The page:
February 28, 2021

KITAAB

Connecting Asian writers with global readers

Book Review: The Sacred Sorrow of Sparrows by Siddharth Dasgupta

3 min read

Reviewed by Mitali Chakravarty

The Secret Sorrow of Sparrows

Title: The Sacred Sorrow of Sparrows — A Collection of Lives
Author: Siddhartha Dasgupta
Publisher: Kitaab, 2017
Pages: 316
ISBN: 978-981-11- 4966-5

The Sacred Sorrow of Sparrows is a collection of ten short stories by Siddhartha Dasgupta that seem to be created out of a gossamer web of words flung accidentally into the right place. The writer’s artistry and skill lies perhaps in recreating an aura of ephemerality and serendipity, the two elements that are part of the wonder of everyday existence.

The book is structured into a prelude and ten stories. In the prelude, the author explains, ‘…these aren’t particularly sad stories. At least they weren’t mean to be.’ Yet, there is often a lingering sadness – though not despondency – that strings together the stories in this collection. The sadness is tinged with hope and the stories build up to a crescendo leading to the exposition of the author’s worldview in the concluding story. The stories are best experienced if read in order though they can stand as independent vignettes of poetic prose.

The book starts with “The Baker from Kabul” and his reactions to his family, from whom he has been sundered by the Afghani unrest. Located in Dubai, the story gives an insight into the life and thoughts of a common baker who found refuge in this affluent city. “The Train Rolled through the Night” is a recap of two brothers who return home, where they had slept as children ‘to the sound of Indian local trains’, to uncover a murder mystery in their past and reach a surprise conclusion that scars them forever with a tinge of sorrow.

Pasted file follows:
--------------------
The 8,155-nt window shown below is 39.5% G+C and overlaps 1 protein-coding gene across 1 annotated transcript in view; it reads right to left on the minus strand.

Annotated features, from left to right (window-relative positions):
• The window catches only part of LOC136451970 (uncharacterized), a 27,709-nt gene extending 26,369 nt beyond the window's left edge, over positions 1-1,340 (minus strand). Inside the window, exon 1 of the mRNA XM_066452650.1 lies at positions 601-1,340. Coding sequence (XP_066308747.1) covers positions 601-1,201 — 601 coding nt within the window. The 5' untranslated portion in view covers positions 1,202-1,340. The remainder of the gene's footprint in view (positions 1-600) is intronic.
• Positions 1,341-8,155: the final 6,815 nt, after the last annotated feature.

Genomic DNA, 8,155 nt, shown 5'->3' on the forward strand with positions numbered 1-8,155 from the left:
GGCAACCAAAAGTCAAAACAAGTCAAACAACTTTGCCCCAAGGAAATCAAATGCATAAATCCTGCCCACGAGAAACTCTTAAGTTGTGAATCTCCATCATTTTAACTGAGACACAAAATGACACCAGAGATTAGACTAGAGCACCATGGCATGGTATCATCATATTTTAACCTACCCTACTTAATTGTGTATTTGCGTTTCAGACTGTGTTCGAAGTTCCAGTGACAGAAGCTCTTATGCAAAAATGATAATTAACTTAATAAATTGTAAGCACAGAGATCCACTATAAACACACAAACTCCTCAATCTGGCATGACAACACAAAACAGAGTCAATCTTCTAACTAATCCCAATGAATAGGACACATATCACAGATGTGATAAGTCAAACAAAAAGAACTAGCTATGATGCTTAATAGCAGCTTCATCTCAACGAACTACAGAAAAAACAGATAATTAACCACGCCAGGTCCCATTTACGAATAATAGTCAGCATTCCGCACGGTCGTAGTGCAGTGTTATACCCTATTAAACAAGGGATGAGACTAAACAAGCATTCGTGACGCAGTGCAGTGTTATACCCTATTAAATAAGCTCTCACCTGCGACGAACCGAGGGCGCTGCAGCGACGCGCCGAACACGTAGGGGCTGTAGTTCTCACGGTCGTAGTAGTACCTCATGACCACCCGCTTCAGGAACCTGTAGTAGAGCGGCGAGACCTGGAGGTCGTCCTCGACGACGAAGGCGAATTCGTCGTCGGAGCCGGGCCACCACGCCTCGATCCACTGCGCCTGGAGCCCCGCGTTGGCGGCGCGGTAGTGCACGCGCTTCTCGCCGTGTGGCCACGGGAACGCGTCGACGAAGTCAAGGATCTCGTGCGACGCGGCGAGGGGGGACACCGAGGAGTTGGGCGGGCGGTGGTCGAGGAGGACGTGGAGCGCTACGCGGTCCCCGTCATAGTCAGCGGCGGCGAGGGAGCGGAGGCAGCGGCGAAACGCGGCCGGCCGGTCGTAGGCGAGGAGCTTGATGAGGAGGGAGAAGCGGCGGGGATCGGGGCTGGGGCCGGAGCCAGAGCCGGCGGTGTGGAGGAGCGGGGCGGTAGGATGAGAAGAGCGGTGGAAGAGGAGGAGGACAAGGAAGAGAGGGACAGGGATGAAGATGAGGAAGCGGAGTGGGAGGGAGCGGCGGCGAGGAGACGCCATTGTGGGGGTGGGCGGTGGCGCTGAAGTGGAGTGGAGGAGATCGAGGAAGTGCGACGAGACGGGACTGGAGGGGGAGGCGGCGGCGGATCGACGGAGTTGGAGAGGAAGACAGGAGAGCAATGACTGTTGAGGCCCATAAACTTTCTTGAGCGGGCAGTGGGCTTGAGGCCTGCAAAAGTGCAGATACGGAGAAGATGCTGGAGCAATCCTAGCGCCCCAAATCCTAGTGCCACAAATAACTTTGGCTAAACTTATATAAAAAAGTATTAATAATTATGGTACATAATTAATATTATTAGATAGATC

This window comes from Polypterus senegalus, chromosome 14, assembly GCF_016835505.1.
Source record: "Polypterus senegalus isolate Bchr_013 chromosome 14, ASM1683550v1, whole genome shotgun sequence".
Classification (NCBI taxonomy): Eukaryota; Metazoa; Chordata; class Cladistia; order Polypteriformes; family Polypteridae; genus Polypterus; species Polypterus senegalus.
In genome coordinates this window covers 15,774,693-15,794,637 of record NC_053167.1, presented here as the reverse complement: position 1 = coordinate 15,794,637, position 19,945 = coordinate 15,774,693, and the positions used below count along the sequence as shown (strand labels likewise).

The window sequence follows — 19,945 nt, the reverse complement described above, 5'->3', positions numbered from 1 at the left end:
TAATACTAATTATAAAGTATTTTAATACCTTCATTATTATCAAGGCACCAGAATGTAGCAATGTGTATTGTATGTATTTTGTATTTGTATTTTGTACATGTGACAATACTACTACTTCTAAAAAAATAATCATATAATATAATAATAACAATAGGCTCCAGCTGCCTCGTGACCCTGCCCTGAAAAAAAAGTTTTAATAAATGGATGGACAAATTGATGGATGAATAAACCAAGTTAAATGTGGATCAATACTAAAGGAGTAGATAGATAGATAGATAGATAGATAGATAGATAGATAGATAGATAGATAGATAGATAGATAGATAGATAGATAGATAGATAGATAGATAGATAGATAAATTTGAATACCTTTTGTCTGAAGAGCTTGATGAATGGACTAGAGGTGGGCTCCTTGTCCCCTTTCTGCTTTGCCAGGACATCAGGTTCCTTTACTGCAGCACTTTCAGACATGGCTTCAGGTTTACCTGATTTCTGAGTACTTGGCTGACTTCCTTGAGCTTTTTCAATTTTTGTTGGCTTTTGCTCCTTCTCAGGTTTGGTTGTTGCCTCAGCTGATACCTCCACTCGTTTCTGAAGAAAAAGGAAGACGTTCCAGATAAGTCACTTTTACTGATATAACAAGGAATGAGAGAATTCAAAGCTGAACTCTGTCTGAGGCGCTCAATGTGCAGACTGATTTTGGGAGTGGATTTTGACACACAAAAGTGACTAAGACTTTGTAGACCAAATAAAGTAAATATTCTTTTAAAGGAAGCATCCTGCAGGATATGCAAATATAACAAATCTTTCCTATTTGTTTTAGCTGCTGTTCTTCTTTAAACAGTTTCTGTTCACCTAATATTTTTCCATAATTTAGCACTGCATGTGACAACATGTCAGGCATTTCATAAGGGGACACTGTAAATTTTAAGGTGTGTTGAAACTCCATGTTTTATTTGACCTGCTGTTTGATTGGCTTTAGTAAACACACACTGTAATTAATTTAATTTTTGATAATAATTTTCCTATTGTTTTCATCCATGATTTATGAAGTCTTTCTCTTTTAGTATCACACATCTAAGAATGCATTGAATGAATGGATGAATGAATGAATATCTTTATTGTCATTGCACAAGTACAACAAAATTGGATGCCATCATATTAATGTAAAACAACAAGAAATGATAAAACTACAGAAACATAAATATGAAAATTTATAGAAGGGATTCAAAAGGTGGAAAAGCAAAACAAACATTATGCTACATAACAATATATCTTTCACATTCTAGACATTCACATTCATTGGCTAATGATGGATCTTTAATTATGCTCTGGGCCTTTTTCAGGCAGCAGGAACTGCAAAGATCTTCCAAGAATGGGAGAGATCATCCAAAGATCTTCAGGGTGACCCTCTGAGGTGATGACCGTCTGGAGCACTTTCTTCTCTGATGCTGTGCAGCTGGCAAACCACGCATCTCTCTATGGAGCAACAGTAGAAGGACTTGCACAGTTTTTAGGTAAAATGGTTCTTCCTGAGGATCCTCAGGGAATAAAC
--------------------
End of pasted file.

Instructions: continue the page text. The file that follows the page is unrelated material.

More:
“Gulmohar Drive” delves into the grief of Shenaz Wadia. Shenaz returns to Pune to visit the home of her beloved dead grandmother. As she tries to come to terms with her loss, a brief, intense, incomplete romance evokes a sense of longing in the reader… a longing like Shenaz feels for the wet Gulmohur flowers. “Dawn’s Fatal Betrayal”, while glancing at life in traditional Lucknow, imparts a deeper sense of loss, except the mystery of death is left untouched. The reader is left wondering if this is done intentionally to emphasise the uncertainty and whimsicality of existence.

“Once Upon a Mystic Sky” is the story of the poignant reunion of a qawal, his childhood sweetheart and their child… a story par excellence, one of the best in the collection. It has pathos, love, tolerance and what could be seen as a satisfying ending, with mystic music and qawali ably highlighting the values within the narrative arc. “The Thousandth Bridge”, set in Isfahan, Iran, explores creativity beyond destruction. At the end of the story, though the bridges that are painted by the protagonist are destroyed in an earthquake, will the artist draw from the ‘light’ that glows within her to recreate what was? The ‘light’ within her in Isfahan is touched upon in the last story by the narrative of a Sufi dervish who whirls through the world  peopled also by the characters from the book.

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